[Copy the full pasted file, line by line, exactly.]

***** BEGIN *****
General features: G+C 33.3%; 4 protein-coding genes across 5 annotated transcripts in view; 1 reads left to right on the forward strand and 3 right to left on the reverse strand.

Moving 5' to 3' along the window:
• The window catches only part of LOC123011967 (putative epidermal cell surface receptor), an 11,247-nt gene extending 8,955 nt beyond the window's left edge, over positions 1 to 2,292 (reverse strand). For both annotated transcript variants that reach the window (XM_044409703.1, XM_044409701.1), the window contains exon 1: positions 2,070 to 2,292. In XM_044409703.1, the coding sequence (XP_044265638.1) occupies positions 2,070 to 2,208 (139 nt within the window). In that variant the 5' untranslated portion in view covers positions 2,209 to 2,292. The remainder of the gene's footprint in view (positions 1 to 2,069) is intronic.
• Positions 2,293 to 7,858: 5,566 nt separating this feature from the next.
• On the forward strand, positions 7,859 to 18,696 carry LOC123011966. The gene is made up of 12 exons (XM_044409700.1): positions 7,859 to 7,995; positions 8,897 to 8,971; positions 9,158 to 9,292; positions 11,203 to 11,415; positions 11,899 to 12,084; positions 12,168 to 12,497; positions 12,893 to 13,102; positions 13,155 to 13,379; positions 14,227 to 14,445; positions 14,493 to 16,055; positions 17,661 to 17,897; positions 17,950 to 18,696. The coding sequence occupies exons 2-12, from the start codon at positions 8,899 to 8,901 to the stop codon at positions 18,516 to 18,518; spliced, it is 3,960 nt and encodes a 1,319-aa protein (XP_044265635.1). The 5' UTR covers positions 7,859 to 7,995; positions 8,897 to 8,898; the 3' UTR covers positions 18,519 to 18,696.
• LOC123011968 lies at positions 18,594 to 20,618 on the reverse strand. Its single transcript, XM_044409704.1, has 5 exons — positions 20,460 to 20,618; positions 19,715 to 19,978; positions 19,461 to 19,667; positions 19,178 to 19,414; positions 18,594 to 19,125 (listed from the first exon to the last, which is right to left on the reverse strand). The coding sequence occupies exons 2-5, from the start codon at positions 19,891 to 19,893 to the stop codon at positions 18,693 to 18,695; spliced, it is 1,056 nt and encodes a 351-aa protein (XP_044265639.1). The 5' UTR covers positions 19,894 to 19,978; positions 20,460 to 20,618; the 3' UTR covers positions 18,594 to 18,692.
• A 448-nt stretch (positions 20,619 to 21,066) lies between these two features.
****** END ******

General features: G+C 33.3%; 4 protein-coding genes across 5 annotated transcripts in view; 1 reads left to right on the forward strand and 3 right to left on the reverse strand.

Moving 5' to 3' along the window:
• The window catches only part of LOC123011967 (putative epidermal cell surface receptor), an 11,247-nt gene extending 8,955 nt beyond the window's left edge, over positions 1 to 2,292 (reverse strand). For both annotated transcript variants that reach the window (XM_044409703.1, XM_044409701.1), the window contains exon 1: positions 2,070 to 2,292. In XM_044409703.1, the coding sequence (XP_044265638.1) occupies positions 2,070 to 2,208 (139 nt within the window). In that variant the 5' untranslated portion in view covers positions 2,209 to 2,292. The remainder of the gene's footprint in view (positions 1 to 2,069) is intronic.
• Positions 2,293 to 7,858: 5,566 nt separating this feature from the next.
• On the forward strand, positions 7,859 to 18,696 carry LOC123011966. The gene is made up of 12 exons (XM_044409700.1): positions 7,859 to 7,995; positions 8,897 to 8,971; positions 9,158 to 9,292; positions 11,203 to 11,415; positions 11,899 to 12,084; positions 12,168 to 12,497; positions 12,893 to 13,102; positions 13,155 to 13,379; positions 14,227 to 14,445; positions 14,493 to 16,055; positions 17,661 to 17,897; positions 17,950 to 18,696. The coding sequence occupies exons 2-12, from the start codon at positions 8,899 to 8,901 to the stop codon at positions 18,516 to 18,518; spliced, it is 3,960 nt and encodes a 1,319-aa protein (XP_044265635.1). The 5' UTR covers positions 7,859 to 7,995; positions 8,897 to 8,898; the 3' UTR covers positions 18,519 to 18,696.
• LOC123011968 lies at positions 18,594 to 20,618 on the reverse strand. Its single transcript, XM_044409704.1, has 5 exons — positions 20,460 to 20,618; positions 19,715 to 19,978; positions 19,461 to 19,667; positions 19,178 to 19,414; positions 18,594 to 19,125 (listed from the first exon to the last, which is right to left on the reverse strand). The coding sequence occupies exons 2-5, from the start codon at positions 19,891 to 19,893 to the stop codon at positions 18,693 to 18,695; spliced, it is 1,056 nt and encodes a 351-aa protein (XP_044265639.1). The 5' UTR covers positions 19,894 to 19,978; positions 20,460 to 20,618; the 3' UTR covers positions 18,594 to 18,692.
• A 448-nt stretch (positions 20,619 to 21,066) lies between these two features.